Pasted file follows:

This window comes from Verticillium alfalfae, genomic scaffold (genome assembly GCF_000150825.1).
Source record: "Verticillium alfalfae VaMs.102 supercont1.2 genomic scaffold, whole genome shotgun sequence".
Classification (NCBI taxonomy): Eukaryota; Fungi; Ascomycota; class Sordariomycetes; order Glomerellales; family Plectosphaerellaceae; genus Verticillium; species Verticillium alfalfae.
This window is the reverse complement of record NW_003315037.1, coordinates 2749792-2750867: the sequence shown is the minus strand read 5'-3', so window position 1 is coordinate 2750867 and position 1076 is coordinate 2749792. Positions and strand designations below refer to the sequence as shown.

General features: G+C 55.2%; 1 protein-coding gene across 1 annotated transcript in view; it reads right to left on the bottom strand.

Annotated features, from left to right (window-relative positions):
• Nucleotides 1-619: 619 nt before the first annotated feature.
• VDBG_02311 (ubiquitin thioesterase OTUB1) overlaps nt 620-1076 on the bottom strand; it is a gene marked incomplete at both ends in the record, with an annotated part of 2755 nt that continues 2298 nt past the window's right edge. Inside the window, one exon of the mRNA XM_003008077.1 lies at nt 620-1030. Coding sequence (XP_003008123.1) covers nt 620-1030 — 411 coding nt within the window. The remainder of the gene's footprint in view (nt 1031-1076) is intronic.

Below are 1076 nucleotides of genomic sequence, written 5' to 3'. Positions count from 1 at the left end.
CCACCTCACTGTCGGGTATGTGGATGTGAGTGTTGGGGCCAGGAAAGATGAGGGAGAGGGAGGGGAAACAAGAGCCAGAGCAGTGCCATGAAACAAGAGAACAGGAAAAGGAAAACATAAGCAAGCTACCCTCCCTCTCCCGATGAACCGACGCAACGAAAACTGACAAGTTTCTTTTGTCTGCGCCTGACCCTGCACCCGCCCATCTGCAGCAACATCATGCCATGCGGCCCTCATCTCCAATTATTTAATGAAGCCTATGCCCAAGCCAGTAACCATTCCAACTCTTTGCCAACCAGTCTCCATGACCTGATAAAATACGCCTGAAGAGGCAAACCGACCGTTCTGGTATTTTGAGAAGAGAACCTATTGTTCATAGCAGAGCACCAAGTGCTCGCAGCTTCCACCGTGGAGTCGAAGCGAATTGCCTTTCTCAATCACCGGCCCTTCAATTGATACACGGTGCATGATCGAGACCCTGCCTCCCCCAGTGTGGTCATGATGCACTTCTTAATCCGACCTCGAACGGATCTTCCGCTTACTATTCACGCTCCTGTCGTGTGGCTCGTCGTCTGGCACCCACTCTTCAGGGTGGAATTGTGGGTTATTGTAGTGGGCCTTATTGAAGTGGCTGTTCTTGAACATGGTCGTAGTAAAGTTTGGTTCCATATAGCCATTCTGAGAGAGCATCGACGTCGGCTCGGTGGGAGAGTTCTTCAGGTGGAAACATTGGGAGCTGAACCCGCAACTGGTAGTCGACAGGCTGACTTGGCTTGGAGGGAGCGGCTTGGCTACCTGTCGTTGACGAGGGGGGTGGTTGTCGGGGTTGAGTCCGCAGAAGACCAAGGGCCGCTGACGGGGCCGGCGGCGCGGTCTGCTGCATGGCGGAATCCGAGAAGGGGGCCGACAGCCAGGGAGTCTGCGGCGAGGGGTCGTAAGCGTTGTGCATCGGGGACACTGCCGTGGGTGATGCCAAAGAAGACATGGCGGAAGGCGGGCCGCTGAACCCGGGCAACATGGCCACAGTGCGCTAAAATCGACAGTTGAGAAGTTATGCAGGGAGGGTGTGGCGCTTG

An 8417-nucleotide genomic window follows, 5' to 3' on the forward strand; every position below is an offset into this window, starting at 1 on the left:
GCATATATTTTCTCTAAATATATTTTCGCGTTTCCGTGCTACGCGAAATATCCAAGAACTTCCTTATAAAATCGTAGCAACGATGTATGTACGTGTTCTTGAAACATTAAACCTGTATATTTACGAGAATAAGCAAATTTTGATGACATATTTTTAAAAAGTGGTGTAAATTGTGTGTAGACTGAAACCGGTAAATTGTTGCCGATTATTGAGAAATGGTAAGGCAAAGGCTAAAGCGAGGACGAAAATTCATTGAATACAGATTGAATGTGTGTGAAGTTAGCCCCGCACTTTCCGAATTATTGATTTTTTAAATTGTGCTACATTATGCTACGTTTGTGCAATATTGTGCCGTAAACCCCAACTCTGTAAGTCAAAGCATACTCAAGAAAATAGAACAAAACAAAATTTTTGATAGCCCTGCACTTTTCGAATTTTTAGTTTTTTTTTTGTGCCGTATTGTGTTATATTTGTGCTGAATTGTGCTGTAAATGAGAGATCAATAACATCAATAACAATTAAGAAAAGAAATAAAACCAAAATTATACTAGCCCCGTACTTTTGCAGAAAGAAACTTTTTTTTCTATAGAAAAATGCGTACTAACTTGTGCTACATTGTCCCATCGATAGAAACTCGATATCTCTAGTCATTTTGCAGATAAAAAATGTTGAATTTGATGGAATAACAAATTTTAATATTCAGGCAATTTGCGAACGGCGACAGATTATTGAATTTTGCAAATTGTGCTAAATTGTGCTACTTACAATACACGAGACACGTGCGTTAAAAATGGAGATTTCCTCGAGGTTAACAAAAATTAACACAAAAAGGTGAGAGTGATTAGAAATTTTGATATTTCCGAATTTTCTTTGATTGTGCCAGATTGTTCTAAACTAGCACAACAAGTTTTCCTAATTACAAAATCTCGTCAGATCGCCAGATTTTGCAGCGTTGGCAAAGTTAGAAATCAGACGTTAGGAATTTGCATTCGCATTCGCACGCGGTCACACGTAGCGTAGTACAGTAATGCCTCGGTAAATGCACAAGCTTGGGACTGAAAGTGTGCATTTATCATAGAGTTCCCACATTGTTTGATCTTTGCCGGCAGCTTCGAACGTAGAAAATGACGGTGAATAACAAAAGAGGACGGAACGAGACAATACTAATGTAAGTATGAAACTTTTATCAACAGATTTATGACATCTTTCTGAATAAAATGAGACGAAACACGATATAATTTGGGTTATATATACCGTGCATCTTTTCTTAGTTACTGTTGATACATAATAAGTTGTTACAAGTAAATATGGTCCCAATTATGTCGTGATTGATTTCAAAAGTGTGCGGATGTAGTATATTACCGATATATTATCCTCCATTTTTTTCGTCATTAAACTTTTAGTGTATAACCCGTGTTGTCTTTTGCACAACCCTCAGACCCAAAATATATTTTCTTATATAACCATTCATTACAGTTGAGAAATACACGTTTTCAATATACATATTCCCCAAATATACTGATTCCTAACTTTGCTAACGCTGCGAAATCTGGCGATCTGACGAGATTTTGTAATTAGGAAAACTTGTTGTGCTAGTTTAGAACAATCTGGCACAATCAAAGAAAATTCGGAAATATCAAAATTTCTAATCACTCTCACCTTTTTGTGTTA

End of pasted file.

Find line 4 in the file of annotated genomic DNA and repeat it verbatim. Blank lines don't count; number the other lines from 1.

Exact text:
This window is the reverse complement of record NW_003315037.1, coordinates 2749792-2750867: the sequence shown is the minus strand read 5'-3', so window position 1 is coordinate 2750867 and position 1076 is coordinate 2749792. Positions and strand designations below refer to the sequence as shown.